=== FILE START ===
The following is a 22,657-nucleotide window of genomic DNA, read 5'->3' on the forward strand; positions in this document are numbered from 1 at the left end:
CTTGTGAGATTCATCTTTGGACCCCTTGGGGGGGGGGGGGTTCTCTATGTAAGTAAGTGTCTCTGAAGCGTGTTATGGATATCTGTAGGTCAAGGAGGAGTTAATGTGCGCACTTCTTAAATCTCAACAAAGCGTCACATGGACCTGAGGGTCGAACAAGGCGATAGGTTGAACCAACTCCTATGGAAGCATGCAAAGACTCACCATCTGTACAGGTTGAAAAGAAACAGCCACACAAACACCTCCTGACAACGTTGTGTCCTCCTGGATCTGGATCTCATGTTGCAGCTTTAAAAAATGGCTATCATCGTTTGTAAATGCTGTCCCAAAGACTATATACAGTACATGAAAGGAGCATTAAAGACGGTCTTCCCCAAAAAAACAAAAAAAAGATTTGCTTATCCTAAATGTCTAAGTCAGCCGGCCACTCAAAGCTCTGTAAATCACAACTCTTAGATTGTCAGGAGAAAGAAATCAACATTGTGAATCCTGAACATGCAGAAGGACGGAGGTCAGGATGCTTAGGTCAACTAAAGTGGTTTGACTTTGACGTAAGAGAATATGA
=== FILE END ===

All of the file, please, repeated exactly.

The following is a 22,657-nucleotide window of genomic DNA, read 5'->3' on the forward strand; positions in this document are numbered from 1 at the left end:
CTTGTGAGATTCATCTTTGGACCCCTTGGGGGGGGGGGGGTTCTCTATGTAAGTAAGTGTCTCTGAAGCGTGTTATGGATATCTGTAGGTCAAGGAGGAGTTAATGTGCGCACTTCTTAAATCTCAACAAAGCGTCACATGGACCTGAGGGTCGAACAAGGCGATAGGTTGAACCAACTCCTATGGAAGCATGCAAAGACTCACCATCTGTACAGGTTGAAAAGAAACAGCCACACAAACACCTCCTGACAACGTTGTGTCCTCCTGGATCTGGATCTCATGTTGCAGCTTTAAAAAATGGCTATCATCGTTTGTAAATGCTGTCCCAAAGACTATATACAGTACATGAAAGGAGCATTAAAGACGGTCTTCCCCAAAAAAACAAAAAAAAGATTTGCTTATCCTAAATGTCTAAGTCAGCCGGCCACTCAAAGCTCTGTAAATCACAACTCTTAGATTGTCAGGAGAAAGAAATCAACATTGTGAATCCTGAACATGCAGAAGGACGGAGGTCAGGATGCTTAGGTCAACTAAAGTGGTTTGACTTTGACGTAAGAGAATATGA